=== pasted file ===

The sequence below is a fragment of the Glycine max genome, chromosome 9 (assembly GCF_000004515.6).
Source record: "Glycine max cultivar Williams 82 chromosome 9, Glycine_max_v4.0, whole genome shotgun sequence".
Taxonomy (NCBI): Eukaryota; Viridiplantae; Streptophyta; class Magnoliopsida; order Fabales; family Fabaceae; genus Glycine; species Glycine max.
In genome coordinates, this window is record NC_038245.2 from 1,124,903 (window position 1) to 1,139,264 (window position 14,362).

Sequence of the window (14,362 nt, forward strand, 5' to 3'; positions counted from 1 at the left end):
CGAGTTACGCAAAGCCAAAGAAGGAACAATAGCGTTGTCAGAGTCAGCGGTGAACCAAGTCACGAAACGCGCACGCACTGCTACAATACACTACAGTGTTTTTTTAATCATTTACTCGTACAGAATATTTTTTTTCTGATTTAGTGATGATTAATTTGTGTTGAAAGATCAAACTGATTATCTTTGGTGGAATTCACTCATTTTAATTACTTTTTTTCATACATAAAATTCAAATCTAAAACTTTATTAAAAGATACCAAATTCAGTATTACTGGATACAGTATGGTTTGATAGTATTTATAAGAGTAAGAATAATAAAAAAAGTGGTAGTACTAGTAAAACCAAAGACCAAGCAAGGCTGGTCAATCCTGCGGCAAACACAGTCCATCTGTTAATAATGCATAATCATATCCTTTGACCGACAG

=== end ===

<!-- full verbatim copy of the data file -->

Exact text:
The sequence below is a fragment of the Glycine max genome, chromosome 9 (assembly GCF_000004515.6).
Source record: "Glycine max cultivar Williams 82 chromosome 9, Glycine_max_v4.0, whole genome shotgun sequence".
Taxonomy (NCBI): Eukaryota; Viridiplantae; Streptophyta; class Magnoliopsida; order Fabales; family Fabaceae; genus Glycine; species Glycine max.
In genome coordinates, this window is record NC_038245.2 from 1,124,903 (window position 1) to 1,139,264 (window position 14,362).

Sequence of the window (14,362 nt, forward strand, 5' to 3'; positions counted from 1 at the left end):
CGAGTTACGCAAAGCCAAAGAAGGAACAATAGCGTTGTCAGAGTCAGCGGTGAACCAAGTCACGAAACGCGCACGCACTGCTACAATACACTACAGTGTTTTTTTAATCATTTACTCGTACAGAATATTTTTTTTCTGATTTAGTGATGATTAATTTGTGTTGAAAGATCAAACTGATTATCTTTGGTGGAATTCACTCATTTTAATTACTTTTTTTCATACATAAAATTCAAATCTAAAACTTTATTAAAAGATACCAAATTCAGTATTACTGGATACAGTATGGTTTGATAGTATTTATAAGAGTAAGAATAATAAAAAAAGTGGTAGTACTAGTAAAACCAAAGACCAAGCAAGGCTGGTCAATCCTGCGGCAAACACAGTCCATCTGTTAATAATGCATAATCATATCCTTTGACCGACAG